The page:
Though it’s perhaps understandable that some were against the scene's inclusion, it would have served as a great way for Fincher to stamp his authority on the film early on -- with the on-screen carving up of a beloved character. The message would have been clear: from here on out, anything can happen.
Though Ripley and Clemens do enjoy an off-screen liaison in Alien 3, one cut of Fincher’s film actually featured a full-blown sex scene between the pair. Despite not making it into Fincher’s “Assembly Cut” of the film, it does add some color to their relationship and would have represented the first on-screen sex scene ever in an Alien movie, let alone one involving the usually stoic Ripley.
More importantly, the scene would have also added extra power to the shock death of Clemens soon after, making it a more unexpected and arguably, more emotive demise. As it is, Clemens death gets largely lost in the mess of Alien 3 like so many other sequences and storylines, something that the inclusion of this scene could have prevented. It may have also reinforced the idea of this being an entirely unpredictable Alien adventure where nothing is off the table.
The character of Walter Golic, played by Paul McGann, almost went through as many revisions and alterations as the script for Alien 3. One thing that is certain is that, in multiple alternate versions of the film, Golic played a far more significant role than the one he was left with in the final cut.
A disliked and disturbed presence on the prison colony, Golic encounters the alien early on in the film, becoming convinced it is a mythical, dragon-like creature. Strapped to a hospital bed after making these outlandish claims, Golic’s fate remains unknown in the theatrical version of the film.
In Fincher’s Assembly Cut, however, Golic escapes and eventually releases the Xenomorph after the prisoners succeed in catching it. In that version of the film, Golic is immediately killed by the escaped alien, but in alternate scenes scrapped from the film, Golic lives on, killing two inmates and assisting Weyland-Yutani upon their arrival.
There’s even one crazy version of the film where Golic’s psychotic side comes to the fore in the finale, when he plants an axe in the visiting Bishop’s head, inadvertently proving he is human.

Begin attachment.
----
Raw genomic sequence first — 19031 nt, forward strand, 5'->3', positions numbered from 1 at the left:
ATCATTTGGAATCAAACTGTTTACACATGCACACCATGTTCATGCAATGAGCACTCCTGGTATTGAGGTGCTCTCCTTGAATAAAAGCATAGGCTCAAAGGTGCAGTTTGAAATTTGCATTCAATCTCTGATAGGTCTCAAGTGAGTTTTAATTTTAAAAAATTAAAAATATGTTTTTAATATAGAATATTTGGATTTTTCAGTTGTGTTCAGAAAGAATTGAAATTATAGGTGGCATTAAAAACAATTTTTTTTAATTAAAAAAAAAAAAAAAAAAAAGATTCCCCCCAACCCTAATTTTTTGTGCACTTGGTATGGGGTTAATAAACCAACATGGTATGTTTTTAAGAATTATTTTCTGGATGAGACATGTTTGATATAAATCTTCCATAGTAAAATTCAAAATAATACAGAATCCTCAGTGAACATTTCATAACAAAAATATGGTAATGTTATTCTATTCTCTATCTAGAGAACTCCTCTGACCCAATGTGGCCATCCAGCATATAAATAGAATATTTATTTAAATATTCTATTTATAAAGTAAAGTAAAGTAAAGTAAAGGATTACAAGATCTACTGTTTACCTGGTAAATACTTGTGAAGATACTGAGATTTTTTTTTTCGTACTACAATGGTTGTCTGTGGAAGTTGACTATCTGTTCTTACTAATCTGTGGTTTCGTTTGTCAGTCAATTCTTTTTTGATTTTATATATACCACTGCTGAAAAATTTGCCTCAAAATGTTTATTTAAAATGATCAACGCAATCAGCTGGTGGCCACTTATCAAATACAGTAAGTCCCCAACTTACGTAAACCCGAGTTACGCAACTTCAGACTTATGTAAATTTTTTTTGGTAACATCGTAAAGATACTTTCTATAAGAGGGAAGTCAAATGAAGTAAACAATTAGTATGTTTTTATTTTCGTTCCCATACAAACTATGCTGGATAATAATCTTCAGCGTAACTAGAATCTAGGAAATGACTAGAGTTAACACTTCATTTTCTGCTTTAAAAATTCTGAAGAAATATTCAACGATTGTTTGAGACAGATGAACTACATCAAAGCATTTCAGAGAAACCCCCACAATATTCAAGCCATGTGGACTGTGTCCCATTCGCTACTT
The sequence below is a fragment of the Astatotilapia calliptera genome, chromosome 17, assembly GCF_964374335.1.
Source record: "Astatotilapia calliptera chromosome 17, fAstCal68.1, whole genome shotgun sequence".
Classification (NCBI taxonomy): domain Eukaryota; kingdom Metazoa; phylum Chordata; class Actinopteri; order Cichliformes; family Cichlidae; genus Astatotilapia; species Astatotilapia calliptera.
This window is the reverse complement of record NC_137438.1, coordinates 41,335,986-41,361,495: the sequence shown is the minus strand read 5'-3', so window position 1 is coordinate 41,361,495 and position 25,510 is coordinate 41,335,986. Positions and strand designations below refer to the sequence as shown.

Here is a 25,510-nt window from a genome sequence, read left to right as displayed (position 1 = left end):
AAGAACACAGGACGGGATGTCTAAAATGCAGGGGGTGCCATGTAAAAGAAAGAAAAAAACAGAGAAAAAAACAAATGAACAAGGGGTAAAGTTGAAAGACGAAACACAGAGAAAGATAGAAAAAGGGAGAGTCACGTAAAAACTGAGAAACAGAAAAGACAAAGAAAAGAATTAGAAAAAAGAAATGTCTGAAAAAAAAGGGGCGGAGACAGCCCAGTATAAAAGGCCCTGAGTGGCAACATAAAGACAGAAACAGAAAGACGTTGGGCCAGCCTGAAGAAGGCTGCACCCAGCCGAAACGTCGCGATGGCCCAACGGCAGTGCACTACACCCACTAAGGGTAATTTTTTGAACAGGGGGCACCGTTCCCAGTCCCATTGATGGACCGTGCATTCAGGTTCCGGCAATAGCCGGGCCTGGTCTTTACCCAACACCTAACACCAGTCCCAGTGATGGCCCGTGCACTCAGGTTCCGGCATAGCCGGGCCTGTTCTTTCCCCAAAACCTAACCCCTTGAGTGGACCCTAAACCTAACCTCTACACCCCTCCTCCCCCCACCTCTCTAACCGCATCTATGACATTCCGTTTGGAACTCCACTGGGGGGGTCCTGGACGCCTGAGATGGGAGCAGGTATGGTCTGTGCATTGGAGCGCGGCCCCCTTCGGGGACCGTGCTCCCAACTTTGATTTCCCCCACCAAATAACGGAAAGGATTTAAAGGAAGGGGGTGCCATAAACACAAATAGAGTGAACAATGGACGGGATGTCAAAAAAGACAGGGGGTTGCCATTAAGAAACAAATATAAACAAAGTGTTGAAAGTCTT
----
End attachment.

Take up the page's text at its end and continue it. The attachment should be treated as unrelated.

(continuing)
Jean-Pierre Jeunet’s flawed-but-fun Alien Resurrection was originally set to start with a vivid dream depicting a woman and a little girl in a bright gold wheat field. “My mommy always said there were no monsters, no real ones, but there are,” the girl says, mirroring the line previously spoken by Newt in Aliens, before the sound of insects fills the air and a thick sea of blood explodes from the ground.
The girl is bitten by an insect and proceeds to scream, only to have her voice drowned out as black insects poured down her throat. The scene would then cut to Ripley 8, revealing itself to be a nightmare. Ultimately scrapped before filming began, the sequence offered a knowing nod back to the events of Aliens and served to highlight Ripley 8’s dormant humanity, despite her clone status. Alas, it never made the cut.
The first script for Alien Resurrection saw Ripley 8 and the crew of the Betty attempt to make their escape off the Xenomorph-infested Auriga through a giant on-board botanical garden.
The plan was to have the crew fight their way through the garden only for one of the Betty crew, a character called St Just, to sacrifice himself, distracting the remaining Xenomorphs and allowing the others to escape to the other side of the garden before blasting a hole in the hull of the ship, sending the remaining aliens (along with himself and the garden) shooting out into space.
The scene was ultimately deemed too expensive, and elements of the character of St Just ultimately rolled into Michael Wincott’s Betty captain Frank Elgyn. A photograph of what the garden may have looked like was mocked up as part of the production, though.
An early draft of Alien Resurrection featured an altogether different version of the Newborn Xenomorph’s birth and appearance. In this version, Ripley 8 wakes in the Queen’s chamber to find herself hanging from the ceiling alongside Brad Dourif’s deluded scientist Gediman, who is slowly being drained of blood.
The Queen then gives birth to the Newborn which, in this version, is a more spider-like creature, with an inner jaw capable of draining blood. In this version of the scene, the Newborn kills both Gediman and another soldier hanging from the ceiling, and has eyes on the same fate for Ripley 8 before her escape.
This scene did away with the idea of a mother-son bond existing between Ripley 8 and the Newborn, whose appearance was more in line with the one proposed by Joss Whedon in his original script for the film. Having spoken with disdain about the film in the years since, the chances are that the inclusion of this scene may have prompted a change of heart from Whedon in terms of his involvement with the film.